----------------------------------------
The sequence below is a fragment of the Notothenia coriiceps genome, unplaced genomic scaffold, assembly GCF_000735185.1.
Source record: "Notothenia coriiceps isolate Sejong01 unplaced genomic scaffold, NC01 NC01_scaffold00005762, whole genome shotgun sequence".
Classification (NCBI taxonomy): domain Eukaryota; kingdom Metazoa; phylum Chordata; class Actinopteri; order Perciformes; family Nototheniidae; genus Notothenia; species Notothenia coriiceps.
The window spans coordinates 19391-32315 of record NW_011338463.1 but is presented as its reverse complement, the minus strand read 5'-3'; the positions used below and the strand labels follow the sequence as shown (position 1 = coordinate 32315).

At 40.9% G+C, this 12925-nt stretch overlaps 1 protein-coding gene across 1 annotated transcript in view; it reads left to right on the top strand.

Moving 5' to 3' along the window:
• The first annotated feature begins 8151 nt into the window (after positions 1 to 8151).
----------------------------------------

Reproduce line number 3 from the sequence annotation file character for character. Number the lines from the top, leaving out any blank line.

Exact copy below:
Classification (NCBI taxonomy): domain Eukaryota; kingdom Metazoa; phylum Chordata; class Actinopteri; order Perciformes; family Nototheniidae; genus Notothenia; species Notothenia coriiceps.